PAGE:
Bloomberg Philanthropies will donate $50 million to states fighting the opioid epidemic, an effort to support current programs and encourage new approaches.
Former New York mayor Michael Bloomberg announced the three-year program Friday morning during the second day of a health conference in Washington hosted by another of his ventures, the Bloomberg American Health Initiative.
“What we think we can do with $50 million is show the way in these 10 states,” Bloomberg said in an interview. “If they do things that we think make sense, then we will help fund it.”
Bloomberg’s announcement came the day after the Centers for Disease Control and Prevention reported that the nation’s drug epidemic escalated again in 2017, when a record 70,237 people died of overdoses. Opioid overdose deaths also set an annual high, at 47,600.
Along with the rising suicide rate, the unprecedented number of drug deaths helped lower life expectancy in the United States in 2017, part of a three-year decline not seen in a century.
Bloomberg, 76, who has a net worth of about $50 billion, is considering a run for president in 2020 as a centrist Democrat. He spent $115 million helping Democrats win midterm House and Senate races, and earlier this month gave Johns Hopkins University, his alma mater, $1.8 billion to fund a permanent program of need-blind admission.
New Hampshire, where the first primary vote is held in presidential election years, is among the states hardest hit by the opioid crisis. In the interview, Bloomberg said there was no connection between the new initiative and his political ambitions.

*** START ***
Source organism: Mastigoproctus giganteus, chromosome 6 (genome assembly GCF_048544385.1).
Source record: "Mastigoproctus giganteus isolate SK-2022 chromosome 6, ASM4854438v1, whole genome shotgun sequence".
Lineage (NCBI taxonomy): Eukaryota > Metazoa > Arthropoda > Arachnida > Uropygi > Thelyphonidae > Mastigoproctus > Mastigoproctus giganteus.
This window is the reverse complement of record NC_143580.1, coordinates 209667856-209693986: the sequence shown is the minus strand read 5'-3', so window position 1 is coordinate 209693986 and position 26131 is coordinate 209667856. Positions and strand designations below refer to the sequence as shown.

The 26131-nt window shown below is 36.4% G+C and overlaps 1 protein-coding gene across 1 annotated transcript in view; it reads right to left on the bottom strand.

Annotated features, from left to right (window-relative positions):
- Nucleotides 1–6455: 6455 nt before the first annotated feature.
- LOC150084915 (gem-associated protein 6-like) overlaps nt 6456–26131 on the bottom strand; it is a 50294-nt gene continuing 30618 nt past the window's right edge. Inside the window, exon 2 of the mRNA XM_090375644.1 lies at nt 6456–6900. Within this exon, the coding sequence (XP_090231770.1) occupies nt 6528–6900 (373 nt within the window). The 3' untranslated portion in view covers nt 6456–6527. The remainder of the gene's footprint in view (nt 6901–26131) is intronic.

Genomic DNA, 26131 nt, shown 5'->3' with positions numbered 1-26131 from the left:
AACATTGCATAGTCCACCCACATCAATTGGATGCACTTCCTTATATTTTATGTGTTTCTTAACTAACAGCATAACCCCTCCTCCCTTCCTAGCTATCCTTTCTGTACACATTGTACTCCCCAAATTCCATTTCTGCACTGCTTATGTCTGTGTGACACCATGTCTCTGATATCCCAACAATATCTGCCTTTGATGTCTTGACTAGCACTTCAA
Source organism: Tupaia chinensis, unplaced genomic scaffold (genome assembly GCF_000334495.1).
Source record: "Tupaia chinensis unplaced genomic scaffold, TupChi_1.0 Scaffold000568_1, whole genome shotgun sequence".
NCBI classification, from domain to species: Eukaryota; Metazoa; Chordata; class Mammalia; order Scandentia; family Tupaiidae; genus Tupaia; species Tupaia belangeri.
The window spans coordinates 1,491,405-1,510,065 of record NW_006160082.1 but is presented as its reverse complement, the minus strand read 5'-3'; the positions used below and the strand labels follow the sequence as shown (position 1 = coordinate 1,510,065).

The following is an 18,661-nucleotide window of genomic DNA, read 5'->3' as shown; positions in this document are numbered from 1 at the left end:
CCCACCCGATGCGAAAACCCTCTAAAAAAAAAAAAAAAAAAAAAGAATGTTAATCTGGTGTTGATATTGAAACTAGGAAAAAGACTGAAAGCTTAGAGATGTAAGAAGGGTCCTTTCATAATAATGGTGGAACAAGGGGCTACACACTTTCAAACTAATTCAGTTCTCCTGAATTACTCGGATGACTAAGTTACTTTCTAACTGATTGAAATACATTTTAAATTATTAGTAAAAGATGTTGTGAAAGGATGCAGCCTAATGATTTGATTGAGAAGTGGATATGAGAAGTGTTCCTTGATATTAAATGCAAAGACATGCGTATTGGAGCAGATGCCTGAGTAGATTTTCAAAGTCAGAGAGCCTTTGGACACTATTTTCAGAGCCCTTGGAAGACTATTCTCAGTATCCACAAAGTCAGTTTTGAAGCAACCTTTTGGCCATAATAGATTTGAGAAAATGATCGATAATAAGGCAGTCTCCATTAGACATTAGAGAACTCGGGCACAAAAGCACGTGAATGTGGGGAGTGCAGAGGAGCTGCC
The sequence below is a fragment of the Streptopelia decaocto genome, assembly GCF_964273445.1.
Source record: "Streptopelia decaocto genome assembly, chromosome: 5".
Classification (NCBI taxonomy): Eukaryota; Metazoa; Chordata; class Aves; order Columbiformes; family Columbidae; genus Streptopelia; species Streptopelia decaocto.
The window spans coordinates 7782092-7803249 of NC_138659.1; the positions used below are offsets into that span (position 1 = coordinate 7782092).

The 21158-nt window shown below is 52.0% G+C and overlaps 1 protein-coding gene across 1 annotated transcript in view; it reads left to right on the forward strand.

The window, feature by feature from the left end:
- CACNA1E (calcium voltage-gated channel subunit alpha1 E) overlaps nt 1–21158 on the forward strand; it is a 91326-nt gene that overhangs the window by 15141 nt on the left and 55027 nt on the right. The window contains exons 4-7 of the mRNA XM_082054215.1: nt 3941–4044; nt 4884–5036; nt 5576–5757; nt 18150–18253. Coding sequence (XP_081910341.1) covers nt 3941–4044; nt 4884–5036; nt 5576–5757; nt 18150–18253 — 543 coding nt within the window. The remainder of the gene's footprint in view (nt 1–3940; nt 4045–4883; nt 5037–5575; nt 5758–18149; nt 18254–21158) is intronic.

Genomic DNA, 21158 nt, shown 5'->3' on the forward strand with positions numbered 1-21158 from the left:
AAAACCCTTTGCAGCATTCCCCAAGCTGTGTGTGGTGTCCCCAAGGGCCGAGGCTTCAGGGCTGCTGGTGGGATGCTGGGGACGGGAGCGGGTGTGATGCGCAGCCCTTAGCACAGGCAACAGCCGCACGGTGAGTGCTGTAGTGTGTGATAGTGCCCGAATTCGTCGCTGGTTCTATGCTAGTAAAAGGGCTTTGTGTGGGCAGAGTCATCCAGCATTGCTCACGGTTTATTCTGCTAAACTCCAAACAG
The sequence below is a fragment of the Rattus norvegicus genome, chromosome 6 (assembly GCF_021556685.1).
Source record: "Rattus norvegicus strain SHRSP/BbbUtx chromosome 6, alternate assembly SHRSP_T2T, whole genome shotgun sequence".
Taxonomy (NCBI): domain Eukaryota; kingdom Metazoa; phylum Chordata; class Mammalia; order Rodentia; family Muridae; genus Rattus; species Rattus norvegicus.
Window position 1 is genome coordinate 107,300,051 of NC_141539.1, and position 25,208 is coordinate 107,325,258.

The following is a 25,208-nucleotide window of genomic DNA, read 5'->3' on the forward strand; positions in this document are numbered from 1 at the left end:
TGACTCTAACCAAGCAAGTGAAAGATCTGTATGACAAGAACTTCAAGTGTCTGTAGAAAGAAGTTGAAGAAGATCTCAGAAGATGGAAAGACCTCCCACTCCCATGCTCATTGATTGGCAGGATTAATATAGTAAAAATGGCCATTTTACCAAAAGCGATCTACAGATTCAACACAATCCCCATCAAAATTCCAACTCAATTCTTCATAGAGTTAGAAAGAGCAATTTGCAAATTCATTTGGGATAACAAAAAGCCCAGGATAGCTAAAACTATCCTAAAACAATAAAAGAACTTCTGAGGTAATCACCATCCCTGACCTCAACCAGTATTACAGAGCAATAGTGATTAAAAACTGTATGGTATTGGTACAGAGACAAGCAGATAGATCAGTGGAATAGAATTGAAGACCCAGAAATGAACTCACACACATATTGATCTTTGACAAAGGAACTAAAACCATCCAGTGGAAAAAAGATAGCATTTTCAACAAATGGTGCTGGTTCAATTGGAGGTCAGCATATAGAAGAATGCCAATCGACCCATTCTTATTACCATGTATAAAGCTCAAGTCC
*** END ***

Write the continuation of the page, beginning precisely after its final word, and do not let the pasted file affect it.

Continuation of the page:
Pennsylvania, which suffered 5,388 drug overdose deaths in 2017, more than any other state, will receive the first grant, expected to total more than $10 million over three years. Bloomberg also plans to provide staff from partner agencies to help state programs.
Gov. Tom Wolf (D) said he anticipates the money will go toward numerous efforts already underway in Pennsylvania. That could include wider distribution of naloxone, the fast-acting antidote for opioid overdoses, or expanding the state’s network of 45 centers where users find help navigating the medical system and accessing treatment, he said.
“I think Bloomberg Philanthropies was looking for a commonwealth or a state that was actually doing something,” Wolf said. “What I would hope is we can use the $10 million as a really generous add-on to the kinds of things we’re already doing.”
Wolf said he opposes development of supervised drug consumption sites , the controversial centers where users are monitored while they inject or smoke drugs to prevent overdose deaths. Philadelphia officials and a nonprofit organization that includes former Pennsylvania governor Ed Rendell have said they would like to open such a facility.
U.S. Deputy Attorney General Rod J. Rosenstein has promised swift action against supervised sites, which violate current federal law.
The CDC, the Pew Charitable Trusts, Hopkins and Vital Strategies — a nonprofit that works to improve public health — will also take part in the Bloomberg program.